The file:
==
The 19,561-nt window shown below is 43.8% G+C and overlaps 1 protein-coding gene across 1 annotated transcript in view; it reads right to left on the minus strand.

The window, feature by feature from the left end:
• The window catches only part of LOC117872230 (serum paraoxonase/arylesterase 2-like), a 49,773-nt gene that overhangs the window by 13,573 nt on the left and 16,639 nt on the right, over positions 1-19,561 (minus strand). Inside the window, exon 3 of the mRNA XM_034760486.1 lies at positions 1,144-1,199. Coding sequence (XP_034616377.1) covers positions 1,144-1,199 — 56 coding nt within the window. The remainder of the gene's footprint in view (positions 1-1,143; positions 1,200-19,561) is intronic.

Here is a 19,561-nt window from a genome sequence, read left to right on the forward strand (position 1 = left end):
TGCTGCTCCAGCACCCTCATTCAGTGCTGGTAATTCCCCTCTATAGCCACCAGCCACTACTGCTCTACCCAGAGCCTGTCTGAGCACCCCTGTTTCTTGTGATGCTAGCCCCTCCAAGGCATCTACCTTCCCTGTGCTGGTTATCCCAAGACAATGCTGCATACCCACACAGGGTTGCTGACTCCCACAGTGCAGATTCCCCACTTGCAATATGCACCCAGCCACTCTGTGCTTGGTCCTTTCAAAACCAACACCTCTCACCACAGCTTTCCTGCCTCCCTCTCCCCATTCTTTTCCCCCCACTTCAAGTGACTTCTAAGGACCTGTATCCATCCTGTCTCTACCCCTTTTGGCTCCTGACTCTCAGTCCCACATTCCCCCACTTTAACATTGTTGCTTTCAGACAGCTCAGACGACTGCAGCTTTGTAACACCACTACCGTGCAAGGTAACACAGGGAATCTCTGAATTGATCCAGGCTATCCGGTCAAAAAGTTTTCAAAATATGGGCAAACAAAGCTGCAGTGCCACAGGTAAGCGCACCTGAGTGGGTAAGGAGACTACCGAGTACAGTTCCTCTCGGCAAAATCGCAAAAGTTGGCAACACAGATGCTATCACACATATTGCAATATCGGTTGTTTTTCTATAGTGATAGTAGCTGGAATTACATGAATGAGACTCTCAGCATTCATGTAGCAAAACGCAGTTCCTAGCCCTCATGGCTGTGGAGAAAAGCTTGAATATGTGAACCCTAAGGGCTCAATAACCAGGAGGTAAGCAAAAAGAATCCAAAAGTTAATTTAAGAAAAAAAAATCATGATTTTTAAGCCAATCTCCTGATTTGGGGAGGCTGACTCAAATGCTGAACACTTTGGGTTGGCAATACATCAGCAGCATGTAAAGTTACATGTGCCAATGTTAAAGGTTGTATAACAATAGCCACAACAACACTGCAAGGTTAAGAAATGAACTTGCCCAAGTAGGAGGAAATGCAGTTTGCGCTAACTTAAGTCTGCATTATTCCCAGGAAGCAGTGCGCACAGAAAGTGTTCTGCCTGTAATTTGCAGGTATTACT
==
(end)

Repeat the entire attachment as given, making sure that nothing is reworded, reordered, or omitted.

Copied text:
The 19,561-nt window shown below is 43.8% G+C and overlaps 1 protein-coding gene across 1 annotated transcript in view; it reads right to left on the minus strand.

The window, feature by feature from the left end:
• The window catches only part of LOC117872230 (serum paraoxonase/arylesterase 2-like), a 49,773-nt gene that overhangs the window by 13,573 nt on the left and 16,639 nt on the right, over positions 1-19,561 (minus strand). Inside the window, exon 3 of the mRNA XM_034760486.1 lies at positions 1,144-1,199. Coding sequence (XP_034616377.1) covers positions 1,144-1,199 — 56 coding nt within the window. The remainder of the gene's footprint in view (positions 1-1,143; positions 1,200-19,561) is intronic.

Here is a 19,561-nt window from a genome sequence, read left to right on the forward strand (position 1 = left end):
TGCTGCTCCAGCACCCTCATTCAGTGCTGGTAATTCCCCTCTATAGCCACCAGCCACTACTGCTCTACCCAGAGCCTGTCTGAGCACCCCTGTTTCTTGTGATGCTAGCCCCTCCAAGGCATCTACCTTCCCTGTGCTGGTTATCCCAAGACAATGCTGCATACCCACACAGGGTTGCTGACTCCCACAGTGCAGATTCCCCACTTGCAATATGCACCCAGCCACTCTGTGCTTGGTCCTTTCAAAACCAACACCTCTCACCACAGCTTTCCTGCCTCCCTCTCCCCATTCTTTTCCCCCCACTTCAAGTGACTTCTAAGGACCTGTATCCATCCTGTCTCTACCCCTTTTGGCTCCTGACTCTCAGTCCCACATTCCCCCACTTTAACATTGTTGCTTTCAGACAGCTCAGACGACTGCAGCTTTGTAACACCACTACCGTGCAAGGTAACACAGGGAATCTCTGAATTGATCCAGGCTATCCGGTCAAAAAGTTTTCAAAATATGGGCAAACAAAGCTGCAGTGCCACAGGTAAGCGCACCTGAGTGGGTAAGGAGACTACCGAGTACAGTTCCTCTCGGCAAAATCGCAAAAGTTGGCAACACAGATGCTATCACACATATTGCAATATCGGTTGTTTTTCTATAGTGATAGTAGCTGGAATTACATGAATGAGACTCTCAGCATTCATGTAGCAAAACGCAGTTCCTAGCCCTCATGGCTGTGGAGAAAAGCTTGAATATGTGAACCCTAAGGGCTCAATAACCAGGAGGTAAGCAAAAAGAATCCAAAAGTTAATTTAAGAAAAAAAAATCATGATTTTTAAGCCAATCTCCTGATTTGGGGAGGCTGACTCAAATGCTGAACACTTTGGGTTGGCAATACATCAGCAGCATGTAAAGTTACATGTGCCAATGTTAAAGGTTGTATAACAATAGCCACAACAACACTGCAAGGTTAAGAAATGAACTTGCCCAAGTAGGAGGAAATGCAGTTTGCGCTAACTTAAGTCTGCATTATTCCCAGGAAGCAGTGCGCACAGAAAGTGTTCTGCCTGTAATTTGCAGGTATTACT